Impunity reigns in the Amazon, write Joe Sandler Clarke & Sam Cowie, and the indigenous peoples of the forest are the big losers as they suffer repeated killings and land grabs. Big cuts to Funai, the agency meant to protect Brazil's indigenous tribes, have encouraged land barons to expand their land holdings into indigenous territories and murder any who resist.
Thousands of small farmers were forced from their lands and homes by paramilitaries in Colombia's Santa Maria mountains, writes Paula Álvarez. But now as a welcome peace allows their return from involuntary exile, they find a new enemy that has come to stay - huge plantations of oil palm that have obliterated the mixed, patchwork landscape of small fields, villages, and swathes of forest on steep-sided hills that they used to inhabit.
Brazil's extreme right wing government is preparing to open up the rainforest territories of dozens of uncontacted indigenous tribes to 'free for all' development by defunding the protection they currently receive, according to information received by Survival International, which warns: 'The reality is these cuts could sanction genocide.'
Land grabbing has been going on since the mists of time, writes Nikita Sud, and took off like never before under European colonialism. But now 'developing' countries are also getting in on the act - notably China, an economic superpower in its own right, as it ruthlessly, and often corruptly, expands its global land holdings at the expense of nature and small scale farmers.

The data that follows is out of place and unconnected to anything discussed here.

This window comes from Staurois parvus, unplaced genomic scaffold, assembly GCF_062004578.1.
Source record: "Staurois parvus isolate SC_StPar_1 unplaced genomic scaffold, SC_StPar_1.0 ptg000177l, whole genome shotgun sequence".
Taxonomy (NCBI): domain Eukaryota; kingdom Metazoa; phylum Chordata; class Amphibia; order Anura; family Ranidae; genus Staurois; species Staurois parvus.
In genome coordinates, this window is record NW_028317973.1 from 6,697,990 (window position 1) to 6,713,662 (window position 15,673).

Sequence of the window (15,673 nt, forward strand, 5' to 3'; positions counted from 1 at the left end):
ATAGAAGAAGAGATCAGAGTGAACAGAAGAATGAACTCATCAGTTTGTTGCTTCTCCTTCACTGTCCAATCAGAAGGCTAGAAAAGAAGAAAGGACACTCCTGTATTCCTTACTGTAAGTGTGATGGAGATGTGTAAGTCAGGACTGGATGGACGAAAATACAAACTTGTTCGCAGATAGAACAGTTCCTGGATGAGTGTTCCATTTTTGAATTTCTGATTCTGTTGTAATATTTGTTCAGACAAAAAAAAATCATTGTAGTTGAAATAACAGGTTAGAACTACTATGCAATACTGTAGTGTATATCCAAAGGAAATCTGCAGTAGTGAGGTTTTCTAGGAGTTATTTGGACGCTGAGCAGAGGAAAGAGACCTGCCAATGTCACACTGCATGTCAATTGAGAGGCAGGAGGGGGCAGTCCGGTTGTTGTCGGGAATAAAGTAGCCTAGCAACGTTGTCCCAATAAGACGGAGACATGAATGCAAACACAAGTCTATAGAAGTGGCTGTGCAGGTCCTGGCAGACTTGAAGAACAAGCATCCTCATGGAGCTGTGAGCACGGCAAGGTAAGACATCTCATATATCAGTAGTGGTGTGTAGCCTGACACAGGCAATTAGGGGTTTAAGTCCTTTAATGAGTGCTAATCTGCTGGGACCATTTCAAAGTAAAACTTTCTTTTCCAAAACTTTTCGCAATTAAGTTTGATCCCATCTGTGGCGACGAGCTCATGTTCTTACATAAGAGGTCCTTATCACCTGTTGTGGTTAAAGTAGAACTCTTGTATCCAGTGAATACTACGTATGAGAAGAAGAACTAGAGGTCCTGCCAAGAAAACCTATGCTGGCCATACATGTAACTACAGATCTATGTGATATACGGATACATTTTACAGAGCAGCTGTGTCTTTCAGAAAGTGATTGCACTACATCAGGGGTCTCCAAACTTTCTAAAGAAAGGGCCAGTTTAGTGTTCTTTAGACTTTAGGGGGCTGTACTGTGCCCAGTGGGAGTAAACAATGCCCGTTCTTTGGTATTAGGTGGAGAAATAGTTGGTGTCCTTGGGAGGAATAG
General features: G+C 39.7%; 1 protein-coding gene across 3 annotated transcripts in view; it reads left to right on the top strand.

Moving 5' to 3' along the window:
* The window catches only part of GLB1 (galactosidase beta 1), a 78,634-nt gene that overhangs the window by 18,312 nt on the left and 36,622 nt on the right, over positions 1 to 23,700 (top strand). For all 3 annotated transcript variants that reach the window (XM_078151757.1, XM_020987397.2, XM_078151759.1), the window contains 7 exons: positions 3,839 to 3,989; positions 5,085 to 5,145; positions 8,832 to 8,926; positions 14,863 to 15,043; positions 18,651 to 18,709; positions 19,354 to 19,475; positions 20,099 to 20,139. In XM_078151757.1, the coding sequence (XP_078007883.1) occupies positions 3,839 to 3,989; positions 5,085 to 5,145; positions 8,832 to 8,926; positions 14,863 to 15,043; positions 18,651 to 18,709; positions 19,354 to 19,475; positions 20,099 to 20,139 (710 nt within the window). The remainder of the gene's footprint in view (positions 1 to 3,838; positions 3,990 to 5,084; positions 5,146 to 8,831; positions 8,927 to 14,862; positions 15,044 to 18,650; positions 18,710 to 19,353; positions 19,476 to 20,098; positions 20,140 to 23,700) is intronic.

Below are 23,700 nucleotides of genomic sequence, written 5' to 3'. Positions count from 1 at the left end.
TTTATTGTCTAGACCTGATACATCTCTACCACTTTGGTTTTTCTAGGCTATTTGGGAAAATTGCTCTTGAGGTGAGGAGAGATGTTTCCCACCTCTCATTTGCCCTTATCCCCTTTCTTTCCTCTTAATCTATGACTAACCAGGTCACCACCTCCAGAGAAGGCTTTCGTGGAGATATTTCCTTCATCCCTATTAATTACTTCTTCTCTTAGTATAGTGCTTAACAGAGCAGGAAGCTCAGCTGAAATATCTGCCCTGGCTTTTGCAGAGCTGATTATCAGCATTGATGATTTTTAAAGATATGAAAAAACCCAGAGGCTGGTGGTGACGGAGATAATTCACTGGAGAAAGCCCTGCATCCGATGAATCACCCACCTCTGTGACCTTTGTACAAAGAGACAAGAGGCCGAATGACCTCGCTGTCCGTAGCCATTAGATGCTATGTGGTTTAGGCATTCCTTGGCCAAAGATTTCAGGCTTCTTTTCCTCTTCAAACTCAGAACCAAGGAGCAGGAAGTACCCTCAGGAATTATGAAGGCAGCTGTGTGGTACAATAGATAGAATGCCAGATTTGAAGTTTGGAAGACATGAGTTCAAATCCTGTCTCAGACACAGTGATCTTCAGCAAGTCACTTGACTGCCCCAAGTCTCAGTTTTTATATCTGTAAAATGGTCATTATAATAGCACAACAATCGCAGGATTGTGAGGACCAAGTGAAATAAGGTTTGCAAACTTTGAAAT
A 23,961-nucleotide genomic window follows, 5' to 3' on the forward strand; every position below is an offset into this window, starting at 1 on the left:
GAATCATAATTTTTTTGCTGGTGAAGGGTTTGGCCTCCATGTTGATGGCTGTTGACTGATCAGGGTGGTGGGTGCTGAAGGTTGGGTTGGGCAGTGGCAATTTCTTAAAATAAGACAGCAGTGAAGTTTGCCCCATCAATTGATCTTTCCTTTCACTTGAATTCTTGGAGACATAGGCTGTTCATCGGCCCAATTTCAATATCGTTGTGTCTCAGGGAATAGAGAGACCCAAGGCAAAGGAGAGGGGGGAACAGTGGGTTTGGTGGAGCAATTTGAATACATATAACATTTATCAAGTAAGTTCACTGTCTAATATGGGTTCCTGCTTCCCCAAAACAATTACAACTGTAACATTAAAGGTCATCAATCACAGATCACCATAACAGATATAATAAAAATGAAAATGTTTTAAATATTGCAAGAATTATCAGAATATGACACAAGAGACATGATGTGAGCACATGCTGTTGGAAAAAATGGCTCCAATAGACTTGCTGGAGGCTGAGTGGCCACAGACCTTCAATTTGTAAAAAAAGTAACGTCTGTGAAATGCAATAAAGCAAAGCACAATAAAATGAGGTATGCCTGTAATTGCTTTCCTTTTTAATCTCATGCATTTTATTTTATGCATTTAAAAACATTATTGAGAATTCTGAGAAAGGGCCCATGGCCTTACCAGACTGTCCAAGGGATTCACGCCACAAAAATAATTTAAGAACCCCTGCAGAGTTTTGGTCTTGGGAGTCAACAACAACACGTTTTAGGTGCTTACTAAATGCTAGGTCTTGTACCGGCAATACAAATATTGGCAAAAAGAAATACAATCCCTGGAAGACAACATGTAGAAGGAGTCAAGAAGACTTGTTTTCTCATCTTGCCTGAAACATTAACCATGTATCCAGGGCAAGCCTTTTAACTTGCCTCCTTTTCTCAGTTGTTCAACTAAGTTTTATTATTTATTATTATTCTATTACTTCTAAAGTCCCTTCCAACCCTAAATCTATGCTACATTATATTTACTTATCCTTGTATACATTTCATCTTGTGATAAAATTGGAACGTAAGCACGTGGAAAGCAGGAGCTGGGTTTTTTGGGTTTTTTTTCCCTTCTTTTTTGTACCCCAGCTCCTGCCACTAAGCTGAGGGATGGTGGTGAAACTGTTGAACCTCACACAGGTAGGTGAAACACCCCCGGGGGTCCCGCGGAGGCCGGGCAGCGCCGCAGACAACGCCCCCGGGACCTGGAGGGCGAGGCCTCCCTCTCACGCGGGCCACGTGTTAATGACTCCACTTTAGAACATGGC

A government-led shrimp farming project meant to tackle extreme poverty in northern Sabah, Malaysian, won local support in 2010 by promising job opportunities for impoverished indigenous communities. Six years on, mangrove forests local people depend on for food, materials and income are closed off and being cleared - but the jobs have yet to materialise.
Israeli military forces have resumed their harassment of Palestinian pastoralists in the occupied Jordan Valley, part of the West Bank, holding live-fire tank and infantry maneuvers on pastures and cropland close to local communities, accompanied by the forced expulsion of both people and livestock.
The International Criminal Court in The Hague is to broaden its focus to prosecute governments and individuals for environmental crimes, write John Vidal & Owen Bowcott. Examples include illegal deforestation, theft of resources, and expulsion of populations from their land.
The state government of Ekiti sent bulldozers to clear farmland for a new airport without even consulting the farmers who owned it, writes Rose Bridger. Crops, buildings and trees were all flattened. But the farmers fought back - and have now won a major legal victory that will inspire and empower other mega-project afflicted communities across Nigeria, and beyond.